Spring 2010, Tuesday and Thursday, 12:30-1:50, VHE 210
Instructor: Jernej Barbic
· Office: SAL 230
· Office hours: Tue 1:50 - 2:35, Thu 1:50 - 2:35
· Phone: 213-740-1914
· Email: firstname.lastname@example.org
Introduction and Purposes
This course introduces students to physically based simulation for computer graphics and related fields. Physically based simulation is an active research area in computer graphics, with applications to computer games, virtual reality systems, and movie special effects. Efficient numerical methods for simulating a variety of visually interesting physical phenomena will be discussed in the context of interactive simulation. Topics include deformable objects (solids, cloth), fluids, sound simulation, collision detection, haptics, rigid body dynamics, and GPU programming. In addition to computer science students, this course should also be appropriate for graduate students in related disciplines such as mathematics and physics.
|Date||Topic||Reading, slides, and other material||Notes||Scribe notes|
|Tue Jan 12 2010||
Overview of physical simulation in computer graphics and interactive applications
|Thu Jan 14||Overview of physical simulation in computer graphics and interactive applications|
|Tue Jan 19||Primer on numerical simulation and linear algebra for graphics||D. Baraff and A. Witkin: Physically Based Modeling, course notes, SIGGRAPH 2001|
|Thu Jan 21||
|Assignment 1 out|
|Tue Jan 26||
|CMU slides on OpenGL shading CMU slides on texture mapping|
|Thu Jan 28||
Structured deformable objects: cloth
D. Baraff and A. Witkin: Large steps in cloth simulation, SIGGRAPH 1998
|Tue Feb 2||
Structured deformable objects: hair
F. Bertails, B. Audoly, M.P. Cani, B. Querleux, F. Leroy, J.L. Lévêque: Super-Helices for Predicting the Dynamics of Natural Hair, SIGGRAPH 2006
S. Hadap and co-organizers: Strands and Hair: Modeling, Animation, and Rendering, course notes, SIGGRAPH 2007
|Thu Feb 4||Structured deformable objects: FEM||M. Mueller and M. Gros: Interactive virtual materials, Graphics Interface 2004||Sikai Zhu|
|Tue Feb 9||
Lagrange mechanics and FEM
J. Barbic: Real-time Reduced Large-Deformation Models and Distributed Contact for Computer Graphics and Haptics , PhD thesis, 2007 (pages 33-42)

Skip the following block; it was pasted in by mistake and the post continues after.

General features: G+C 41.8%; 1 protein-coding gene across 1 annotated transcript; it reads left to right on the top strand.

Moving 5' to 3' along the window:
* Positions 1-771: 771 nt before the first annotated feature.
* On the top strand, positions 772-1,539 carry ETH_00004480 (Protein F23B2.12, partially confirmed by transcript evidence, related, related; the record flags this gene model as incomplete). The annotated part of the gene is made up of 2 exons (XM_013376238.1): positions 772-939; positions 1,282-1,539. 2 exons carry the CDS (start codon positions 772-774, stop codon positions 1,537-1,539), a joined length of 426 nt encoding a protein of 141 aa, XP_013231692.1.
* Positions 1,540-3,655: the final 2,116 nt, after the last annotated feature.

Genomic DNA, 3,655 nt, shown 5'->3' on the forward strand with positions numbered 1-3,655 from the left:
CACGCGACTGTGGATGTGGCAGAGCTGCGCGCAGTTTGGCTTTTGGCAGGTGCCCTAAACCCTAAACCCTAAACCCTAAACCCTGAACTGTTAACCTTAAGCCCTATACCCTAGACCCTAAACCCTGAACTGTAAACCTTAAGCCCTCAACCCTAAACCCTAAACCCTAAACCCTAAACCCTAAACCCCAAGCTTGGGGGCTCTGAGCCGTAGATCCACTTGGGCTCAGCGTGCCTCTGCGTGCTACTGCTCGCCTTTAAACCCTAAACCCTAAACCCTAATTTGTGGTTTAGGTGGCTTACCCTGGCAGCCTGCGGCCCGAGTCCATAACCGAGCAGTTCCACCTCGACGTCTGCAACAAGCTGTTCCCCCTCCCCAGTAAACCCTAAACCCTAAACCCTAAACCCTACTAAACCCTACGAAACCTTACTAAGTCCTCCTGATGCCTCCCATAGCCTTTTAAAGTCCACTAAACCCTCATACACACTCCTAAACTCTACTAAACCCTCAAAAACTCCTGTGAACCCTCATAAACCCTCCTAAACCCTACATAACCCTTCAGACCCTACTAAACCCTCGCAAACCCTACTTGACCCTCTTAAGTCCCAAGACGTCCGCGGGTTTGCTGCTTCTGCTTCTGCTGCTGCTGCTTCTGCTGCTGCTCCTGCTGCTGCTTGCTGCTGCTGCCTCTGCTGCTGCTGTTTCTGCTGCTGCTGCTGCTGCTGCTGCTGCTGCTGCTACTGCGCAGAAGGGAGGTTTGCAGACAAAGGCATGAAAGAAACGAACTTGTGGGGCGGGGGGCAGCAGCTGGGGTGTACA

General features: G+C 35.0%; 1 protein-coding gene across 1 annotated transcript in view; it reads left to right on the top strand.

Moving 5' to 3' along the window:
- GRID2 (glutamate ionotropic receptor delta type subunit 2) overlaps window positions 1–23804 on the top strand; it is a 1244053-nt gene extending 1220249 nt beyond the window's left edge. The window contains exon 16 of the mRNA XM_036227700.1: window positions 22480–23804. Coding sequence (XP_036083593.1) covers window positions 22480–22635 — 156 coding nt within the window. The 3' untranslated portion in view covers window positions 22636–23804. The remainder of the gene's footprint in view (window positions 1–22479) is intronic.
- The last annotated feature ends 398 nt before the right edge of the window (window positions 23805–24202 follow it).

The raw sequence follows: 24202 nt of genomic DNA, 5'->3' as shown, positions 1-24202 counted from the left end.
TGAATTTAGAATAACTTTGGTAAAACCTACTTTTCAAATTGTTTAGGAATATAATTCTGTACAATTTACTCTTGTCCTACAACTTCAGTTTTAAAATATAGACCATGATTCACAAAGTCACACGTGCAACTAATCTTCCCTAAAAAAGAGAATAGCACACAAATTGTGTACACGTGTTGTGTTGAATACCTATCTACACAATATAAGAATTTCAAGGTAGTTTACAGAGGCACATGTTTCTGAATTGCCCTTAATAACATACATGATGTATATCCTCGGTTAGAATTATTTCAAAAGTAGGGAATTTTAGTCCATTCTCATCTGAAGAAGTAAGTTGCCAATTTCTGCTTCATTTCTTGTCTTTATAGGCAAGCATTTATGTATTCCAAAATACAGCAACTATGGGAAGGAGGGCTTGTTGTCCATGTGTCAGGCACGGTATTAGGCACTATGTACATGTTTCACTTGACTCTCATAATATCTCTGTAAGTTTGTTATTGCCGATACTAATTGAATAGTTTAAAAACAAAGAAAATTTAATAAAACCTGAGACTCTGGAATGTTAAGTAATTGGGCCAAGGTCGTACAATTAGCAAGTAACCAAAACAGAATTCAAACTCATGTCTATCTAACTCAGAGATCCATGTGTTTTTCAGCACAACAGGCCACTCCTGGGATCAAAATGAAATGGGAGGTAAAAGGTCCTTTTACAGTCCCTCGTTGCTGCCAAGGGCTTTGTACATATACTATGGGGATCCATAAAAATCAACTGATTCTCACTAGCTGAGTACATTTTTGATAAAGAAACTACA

M. Mueller and co-organizers: Real-time physics, course notes, SIGGRAPH 2008 (pages 43-51)
S. Capell, S. Green, B. Curless, T. Duchamp, Z. Popovic: Interactive Skeleton-Driven Dynamic Deformations, SIGGRAPH 2002
Assignment 1 due
|Thu Feb 11||
Rigid body dynamics
|D. Baraff and A. Witkin: Physically Based Modeling, course notes (the chapter on Rigid Body Dynamics), SIGGRAPH 2001||Jingqiao Fu|
|Tue Feb 16||Constraints and contact||D. Baraff and A. Witkin: Physically Based Modeling, course notes (the chapters "Constrained Dynamics" and "Collision and Contact"), SIGGRAPH 2001||Michael Carroll|
|Wed Feb 17
11am-12:30pm, SAL 322
Y. Kim, M. Otaduy, M. Lin, D. Manocha: Fast Penetration Depth Computation for Physically-based Animation, ACM SIGGRAPH/Eurographics Symposium on Computer Animation, 2002
|Kushan Narendra Shah|
|Thu Feb 18||Collision detection||
S. Gottschalk, M. Lin, D. Manocha: OBB-Tree: A Hierarchical Structure for Rapid Interference Detection, SIGGRAPH 1996
S. Quinlan: Efficient Distance Computation between Non-Convex Objects, ICRA 1994
|Tue Feb 23||No class
(instructor at a workshop; extra class on Feb 17)
|Thu Feb 25||No class
(instructor at a workshop; extra class on Feb 17)
|Tue Mar 2||
Fracture and cutting
|J. O'Brien and J. Hodgins: Graphical Modeling and Animation of Brittle Fracture, SIGGRAPH 99.||Yu Yu Xu|
|Thu Mar 4||Fracture and cutting||E. Parker and J. O'Brien: Real-Time Deformation and Fracture in a Game Environment, ACM SIGGRAPH/Eurographics Symposium on Computer Animation, 2009||Brandon Booth|
|Tue Mar 9||
|J. Stam: Stable Fluids, SIGGRAPH 1999||Assignment 2 due||Amol Sahijwani|
|Thu Mar 11||Fluids (Navier-Stokes)||
N. Foster, D. Metaxas: Realistic animation of liquids, Graphical Models and Image Processing, 58(5), 1996
|Tue Mar 16||No class (spring break)|
|Thu Mar 18||No class (spring break)|
|Tue Mar 23||Fluids (Navier-Stokes)||
A. Treuille, A. Lewis, Z. Popovic: Model reduction for real-time fluids, SIGGRAPH 2006
|Thu Mar 25||
K. Salisbury and F. Conti: Haptic Rendering: Introductory Concepts, IEEE Computer Graphics, 2004 (a survey)
M. Lin and M. Otaduy: Recent Advances in Haptic Rendering & Applications, SIGGRAPH 2005 Course Notes
J. Barbic and D. James: Six-DoF Haptic Rendering of Contact between Geometrically Complex Reduced Deformable Models, IEEE Transactions on Haptics 2008
|Tue Mar 30||
|J. O'Brien, C. Shen, and C. Gatchalian: Synthesizing Sounds from Rigid-Body Simulations, SCA 2002||Deepanshu Malik|
|Thu Apr 1||Sound simulation||J. Chadwick, S. An, and D. James: Harmonic Shells: A Practical Nonlinear Sound Model for Near-Rigid Thin Shells , SIGGRAPH Asia 2009||Ankit Sharma|
|Tue Apr 6||
Simulation on programmable graphics hardware (GPUs)
C. Everitt: OpenGL ARB Vertex Program,
E. Hart: OpenGL ARB Fragment Program, Game Developers Conference 2003
|Thu Apr 8||
Simulation on programmable graphics hardware (GPUs)
|Tue Apr 13||
M. Otaduy, D. Germann, S. Redon, M. Gross: Adaptive Deformations with Fast Tight Bounds, ACM SIGGRAPH/Eurographics Symposium on Computer Animation, 2007
A. Brandt: Multi-level Adaptive Solutions to Boundary-value Problems, Math. of Computation, 31(138), 1977
E. Grinspun, P. Krysl, P. Schroeder: CHARMS: A Simple Framework for Adaptive Simulation, SIGGRAPH 2002
|Thu Apr 15||
Case study: Havok engine for physics in games
|Tue Apr 20||
Data-driven approaches to simulation (motion capture)
J. Lee, J. Chai, P. Reitsma, J. Hodgins, N. Pollard: Interactive Control of Avatars Animated with Human Motion Data, SIGGRAPH 2002